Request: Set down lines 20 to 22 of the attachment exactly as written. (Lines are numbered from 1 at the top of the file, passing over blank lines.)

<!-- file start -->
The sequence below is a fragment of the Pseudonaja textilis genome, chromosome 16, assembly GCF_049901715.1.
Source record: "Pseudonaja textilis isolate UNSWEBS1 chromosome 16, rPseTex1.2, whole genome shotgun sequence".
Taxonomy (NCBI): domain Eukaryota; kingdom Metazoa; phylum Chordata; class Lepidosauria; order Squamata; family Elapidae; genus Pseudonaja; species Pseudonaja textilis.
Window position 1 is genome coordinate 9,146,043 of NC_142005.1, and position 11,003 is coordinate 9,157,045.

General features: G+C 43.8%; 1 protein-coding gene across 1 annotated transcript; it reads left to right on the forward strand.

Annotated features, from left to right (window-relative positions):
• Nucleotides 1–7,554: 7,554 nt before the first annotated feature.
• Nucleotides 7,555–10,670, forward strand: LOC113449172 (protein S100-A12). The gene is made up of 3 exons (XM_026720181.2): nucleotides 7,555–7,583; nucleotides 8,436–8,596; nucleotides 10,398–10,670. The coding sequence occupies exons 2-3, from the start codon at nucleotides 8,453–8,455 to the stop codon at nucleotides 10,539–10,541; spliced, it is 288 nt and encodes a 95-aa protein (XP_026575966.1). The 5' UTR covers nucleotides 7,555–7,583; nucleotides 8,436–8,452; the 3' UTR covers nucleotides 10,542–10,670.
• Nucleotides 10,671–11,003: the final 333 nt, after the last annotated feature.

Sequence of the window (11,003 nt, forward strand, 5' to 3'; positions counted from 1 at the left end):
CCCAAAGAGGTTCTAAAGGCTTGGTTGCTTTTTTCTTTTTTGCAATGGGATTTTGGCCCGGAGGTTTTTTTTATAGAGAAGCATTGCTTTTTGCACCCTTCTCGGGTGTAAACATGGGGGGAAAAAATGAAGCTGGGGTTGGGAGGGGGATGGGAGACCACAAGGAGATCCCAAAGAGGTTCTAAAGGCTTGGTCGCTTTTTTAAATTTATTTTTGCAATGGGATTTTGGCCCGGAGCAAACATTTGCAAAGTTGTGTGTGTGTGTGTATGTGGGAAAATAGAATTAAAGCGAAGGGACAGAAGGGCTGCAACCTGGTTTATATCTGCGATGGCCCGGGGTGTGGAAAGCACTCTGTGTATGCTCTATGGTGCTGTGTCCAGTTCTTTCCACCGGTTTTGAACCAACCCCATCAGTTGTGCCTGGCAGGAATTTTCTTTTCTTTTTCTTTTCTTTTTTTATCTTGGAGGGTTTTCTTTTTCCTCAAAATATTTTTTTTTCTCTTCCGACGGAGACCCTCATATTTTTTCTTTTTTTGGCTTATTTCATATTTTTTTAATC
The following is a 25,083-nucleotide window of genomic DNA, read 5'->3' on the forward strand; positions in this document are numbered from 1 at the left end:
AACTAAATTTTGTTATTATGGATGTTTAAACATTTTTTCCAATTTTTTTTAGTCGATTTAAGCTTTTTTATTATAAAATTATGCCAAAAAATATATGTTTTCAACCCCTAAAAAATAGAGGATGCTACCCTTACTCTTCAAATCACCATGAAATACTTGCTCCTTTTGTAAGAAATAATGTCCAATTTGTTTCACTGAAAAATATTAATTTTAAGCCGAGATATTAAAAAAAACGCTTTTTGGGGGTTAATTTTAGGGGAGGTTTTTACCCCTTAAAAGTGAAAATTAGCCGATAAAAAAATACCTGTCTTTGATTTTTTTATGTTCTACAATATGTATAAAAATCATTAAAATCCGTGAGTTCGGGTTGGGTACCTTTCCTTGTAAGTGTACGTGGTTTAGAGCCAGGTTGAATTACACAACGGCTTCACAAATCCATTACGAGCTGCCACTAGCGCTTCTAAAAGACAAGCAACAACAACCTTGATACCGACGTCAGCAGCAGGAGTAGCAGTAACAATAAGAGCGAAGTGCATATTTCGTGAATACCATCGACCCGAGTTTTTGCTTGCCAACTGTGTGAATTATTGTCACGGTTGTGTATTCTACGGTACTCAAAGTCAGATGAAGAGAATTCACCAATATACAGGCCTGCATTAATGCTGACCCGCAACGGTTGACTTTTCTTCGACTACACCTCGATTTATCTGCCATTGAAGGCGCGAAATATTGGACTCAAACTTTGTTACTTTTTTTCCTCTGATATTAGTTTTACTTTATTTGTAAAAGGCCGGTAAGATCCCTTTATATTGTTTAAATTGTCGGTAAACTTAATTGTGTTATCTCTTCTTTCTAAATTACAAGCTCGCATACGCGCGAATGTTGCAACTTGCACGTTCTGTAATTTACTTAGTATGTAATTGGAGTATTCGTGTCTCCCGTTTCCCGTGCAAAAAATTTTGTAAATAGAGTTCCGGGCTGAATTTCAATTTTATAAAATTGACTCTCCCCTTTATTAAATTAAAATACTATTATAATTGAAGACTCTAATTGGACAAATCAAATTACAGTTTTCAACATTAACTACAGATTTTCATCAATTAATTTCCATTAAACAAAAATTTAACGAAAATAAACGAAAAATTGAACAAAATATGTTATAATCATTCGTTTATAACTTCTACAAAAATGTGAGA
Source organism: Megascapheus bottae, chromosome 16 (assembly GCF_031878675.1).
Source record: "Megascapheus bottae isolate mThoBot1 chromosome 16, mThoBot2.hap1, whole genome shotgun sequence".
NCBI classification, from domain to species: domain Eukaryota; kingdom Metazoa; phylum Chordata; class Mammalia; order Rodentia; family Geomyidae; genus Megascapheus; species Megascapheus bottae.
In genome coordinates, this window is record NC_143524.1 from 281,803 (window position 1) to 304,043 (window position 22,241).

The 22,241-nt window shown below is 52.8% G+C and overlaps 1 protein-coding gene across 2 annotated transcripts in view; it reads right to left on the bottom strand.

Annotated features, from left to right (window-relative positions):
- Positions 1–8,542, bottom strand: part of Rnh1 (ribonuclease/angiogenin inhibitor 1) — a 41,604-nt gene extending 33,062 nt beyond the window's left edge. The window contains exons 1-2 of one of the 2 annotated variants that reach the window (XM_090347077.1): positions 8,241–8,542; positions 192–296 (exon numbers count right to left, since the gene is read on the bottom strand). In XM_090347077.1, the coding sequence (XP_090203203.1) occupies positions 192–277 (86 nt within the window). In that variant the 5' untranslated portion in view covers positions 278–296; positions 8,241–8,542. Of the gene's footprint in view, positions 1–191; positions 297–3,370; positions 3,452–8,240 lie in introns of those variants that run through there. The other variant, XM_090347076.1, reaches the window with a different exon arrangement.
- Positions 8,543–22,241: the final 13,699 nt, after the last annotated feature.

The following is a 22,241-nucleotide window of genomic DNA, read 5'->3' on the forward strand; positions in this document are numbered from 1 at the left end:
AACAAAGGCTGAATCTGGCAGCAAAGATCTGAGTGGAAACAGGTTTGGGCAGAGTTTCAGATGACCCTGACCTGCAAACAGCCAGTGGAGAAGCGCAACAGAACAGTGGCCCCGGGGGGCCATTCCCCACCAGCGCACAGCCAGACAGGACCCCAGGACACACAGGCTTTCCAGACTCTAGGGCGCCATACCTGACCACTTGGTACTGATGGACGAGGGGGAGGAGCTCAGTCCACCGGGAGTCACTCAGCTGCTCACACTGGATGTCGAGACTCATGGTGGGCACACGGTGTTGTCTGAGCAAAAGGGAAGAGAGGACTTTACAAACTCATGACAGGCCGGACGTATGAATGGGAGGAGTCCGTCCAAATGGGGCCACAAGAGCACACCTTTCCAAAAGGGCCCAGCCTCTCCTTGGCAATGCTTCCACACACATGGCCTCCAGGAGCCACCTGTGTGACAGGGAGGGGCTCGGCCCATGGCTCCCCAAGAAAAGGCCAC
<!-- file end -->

- Positions 1–8,542, bottom strand: part of Rnh1 (ribonuclease/angiogenin inhibitor 1) — a 41,604-nt gene extending 33,062 nt beyond the window's left edge. The window contains exons 1-2 of one of the 2 annotated variants that reach the window (XM_090347077.1): positions 8,241–8,542; positions 192–296 (exon numbers count right to left, since the gene is read on the bottom strand). In XM_090347077.1, the coding sequence (XP_090203203.1) occupies positions 192–277 (86 nt within the window). In that variant the 5' untranslated portion in view covers positions 278–296; positions 8,241–8,542. Of the gene's footprint in view, positions 1–191; positions 297–3,370; positions 3,452–8,240 lie in introns of those variants that run through there. The other variant, XM_090347076.1, reaches the window with a different exon arrangement.
- Positions 8,543–22,241: the final 13,699 nt, after the last annotated feature.

The following is a 22,241-nucleotide window of genomic DNA, read 5'->3' on the forward strand; positions in this document are numbered from 1 at the left end: